There Are Only 7 Stories

The Seven Basic Plots

The meta-plot

The meta-plot begins with the anticipation stage, in which the hero is called to the adventure to come. This is followed by a dream stage, in which the adventure begins, the hero has some success, and has an illusion of invincibility. However, this is then followed by a frustration stage, in which the hero has his first confrontation with the enemy, and the illusion of invincibility is lost. This worsens in the nightmare stage, which is the climax of the plot, where hope is apparently lost. Finally, in the resolution, the hero overcomes his burden against the odds.

The key thesis of the book: “However many characters may appear in a story, its real concern is with just one: its hero. It is the one whose fate we identify with, as we see them gradually developing towards that state of self-realization which marks the end of the story. Ultimately it is in relation to this central figure that all other characters in a story take on their significance. What each of the other characters represents is really only some aspect of the inner state of the hero himself.”

The plots

Overcoming the Monster

Definition: The protagonist sets out to defeat an antagonistic force (often evil) which threatens the protagonist and/or protagonist’s homeland.

Examples: PerseusTheseusBeowulfDraculaThe War of the WorldsNicholas NicklebyThe Guns of NavaroneSeven Samurai (and its Western remake The Magnificent Seven), James BondStar Wars.

Rags to Riches

Definition: The poor protagonist acquires power, wealth, and/or a mate, loses it all and gains it back, growing as a person as a result.

Examples: CinderellaAladdinJane EyreA Little PrincessGreat ExpectationsDavid CopperfieldThe Prince and the PauperBrewster’s Millions.

The Quest

Definition: The protagonist and companions set out to acquire an important object or to get to a location. They face temptations and other obstacles along the way.

Examples: The OdysseyThe Pilgrim’s ProgressThe Lord Of The RingsKing Solomon’s MinesSix of CrowsWatership DownLightning ThiefRaiders of the Lost ArkMonty Python and the Holy Grail.

Voyage and Return

Definition: The protagonist goes to a strange land and, after overcoming the threats it poses or learning important lessons unique to that location, they return with experience.

Examples: RamayanaAlice in WonderlandGoldilocks and the Three BearsOrpheusThe Time MachinePeter RabbitThe HobbitThe SpongeBob SquarePants MovieBrideshead RevisitedThe Rime of the Ancient MarinerGone with the WindThe Third ManThe Lion KingBack to the Future.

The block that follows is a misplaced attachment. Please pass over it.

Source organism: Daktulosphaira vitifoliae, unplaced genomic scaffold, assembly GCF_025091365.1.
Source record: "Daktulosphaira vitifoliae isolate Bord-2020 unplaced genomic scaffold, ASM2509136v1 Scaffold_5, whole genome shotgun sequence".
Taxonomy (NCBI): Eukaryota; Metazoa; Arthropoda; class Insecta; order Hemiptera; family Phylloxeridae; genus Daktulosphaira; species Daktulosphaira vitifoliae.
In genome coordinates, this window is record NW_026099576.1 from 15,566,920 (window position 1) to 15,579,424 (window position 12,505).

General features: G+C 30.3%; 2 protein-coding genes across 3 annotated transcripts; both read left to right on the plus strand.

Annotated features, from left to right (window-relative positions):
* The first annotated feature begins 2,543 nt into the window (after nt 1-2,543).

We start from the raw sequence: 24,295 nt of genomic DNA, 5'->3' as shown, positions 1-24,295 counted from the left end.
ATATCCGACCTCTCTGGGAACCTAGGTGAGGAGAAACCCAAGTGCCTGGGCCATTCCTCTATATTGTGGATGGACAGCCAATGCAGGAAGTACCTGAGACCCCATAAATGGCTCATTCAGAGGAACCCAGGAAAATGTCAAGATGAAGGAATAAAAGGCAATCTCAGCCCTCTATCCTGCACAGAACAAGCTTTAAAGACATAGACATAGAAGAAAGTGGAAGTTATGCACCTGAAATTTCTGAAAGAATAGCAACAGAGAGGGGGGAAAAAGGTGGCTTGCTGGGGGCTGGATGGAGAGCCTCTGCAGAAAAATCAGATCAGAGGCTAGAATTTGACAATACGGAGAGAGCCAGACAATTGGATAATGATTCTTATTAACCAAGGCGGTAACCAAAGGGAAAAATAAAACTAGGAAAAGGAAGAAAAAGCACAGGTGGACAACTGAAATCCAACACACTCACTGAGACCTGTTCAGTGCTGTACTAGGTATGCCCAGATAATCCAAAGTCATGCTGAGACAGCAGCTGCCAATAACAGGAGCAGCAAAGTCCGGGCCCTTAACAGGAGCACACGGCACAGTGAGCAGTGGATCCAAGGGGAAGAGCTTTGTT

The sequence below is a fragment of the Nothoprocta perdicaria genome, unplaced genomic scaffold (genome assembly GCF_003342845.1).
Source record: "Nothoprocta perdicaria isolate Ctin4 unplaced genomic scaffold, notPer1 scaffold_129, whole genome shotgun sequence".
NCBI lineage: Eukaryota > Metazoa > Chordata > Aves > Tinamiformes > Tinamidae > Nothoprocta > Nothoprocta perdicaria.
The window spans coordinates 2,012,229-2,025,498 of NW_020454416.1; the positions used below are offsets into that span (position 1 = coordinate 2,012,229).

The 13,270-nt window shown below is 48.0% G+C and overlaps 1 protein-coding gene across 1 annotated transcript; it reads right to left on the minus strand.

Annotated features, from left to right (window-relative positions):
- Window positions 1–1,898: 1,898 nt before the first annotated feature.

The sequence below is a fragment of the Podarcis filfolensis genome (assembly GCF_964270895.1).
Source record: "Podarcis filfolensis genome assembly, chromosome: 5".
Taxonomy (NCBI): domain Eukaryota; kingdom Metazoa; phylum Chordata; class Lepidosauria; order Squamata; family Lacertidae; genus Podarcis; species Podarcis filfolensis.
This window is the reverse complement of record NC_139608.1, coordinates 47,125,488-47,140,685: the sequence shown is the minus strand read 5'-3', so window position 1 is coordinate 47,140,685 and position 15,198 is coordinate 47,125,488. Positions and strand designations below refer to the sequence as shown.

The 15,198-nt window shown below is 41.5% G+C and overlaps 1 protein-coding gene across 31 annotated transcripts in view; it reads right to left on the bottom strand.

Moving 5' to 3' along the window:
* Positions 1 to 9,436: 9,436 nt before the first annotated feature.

Definition: Light and humorous character with a happy or cheerful ending; a dramatic work in which the central motif is the triumph over adverse circumstance, resulting in a successful or happy conclusion.[ Booker stresses that comedy is more than humor. It refers to a pattern where the conflict becomes more and more confusing, but is at last made plain in a single clarifying event. The majority of romance films fall into this category.

Examples: A Midsummer Night’s DreamMuch Ado About NothingTwelfth NightBridget Jones’s DiaryMusic and LyricsSliding DoorsFour Weddings and a FuneralThe Big Lebowski.


Definition: The protagonist is a hero with a major character flaw or great mistake which is ultimately their undoing. Their unfortunate end evokes pity at their folly and the fall of a fundamentally good character.

Examples: MacbethThe Picture of Dorian GrayCarmenBonnie and ClydeJules et JimAnna KareninaMadame BovaryJohn DillingerRomeo and JulietJulius CaesarCitizen Kane.


Definition: An event forces the main character to change their ways and often become a better individual.

Examples: Pride and PrejudiceThe Frog PrinceBeauty and the BeastThe Snow QueenA Christmas CarolThe Secret GardenPeer GyntGroundhog Day.

The Rule of Three

“Again and again, things appear in threes . . .” There is rising tension and the third event becomes “the final trigger for something important to happen”. We are accustomed to this pattern from childhood stories such as Goldilocks and the Three BearsCinderella, and Little Red Riding Hood. In adult stories, three can convey the gradual working out of a process that leads to transformation. This transformation can be downwards as well as upwards. Booker asserts that the Rule of Three is expressed in four ways:

  1. The simple, or cumulative three, for example, Cinderella’s three visits to the ball.
  2. The ascending three, where each event is of more significance than the preceding, for example, the hero must win first bronze, then silver, then gold objects.
  3. The contrasting three, where only the third has positive value, for example, The Three Little Pigs, two of whose houses are blown down by the Big Bad Wolf.
  4. The final or dialectical form of three, where, as with Goldilocks and her bowls of porridge, the first is wrong in one way, the second in an opposite way, and the third is “just right”.

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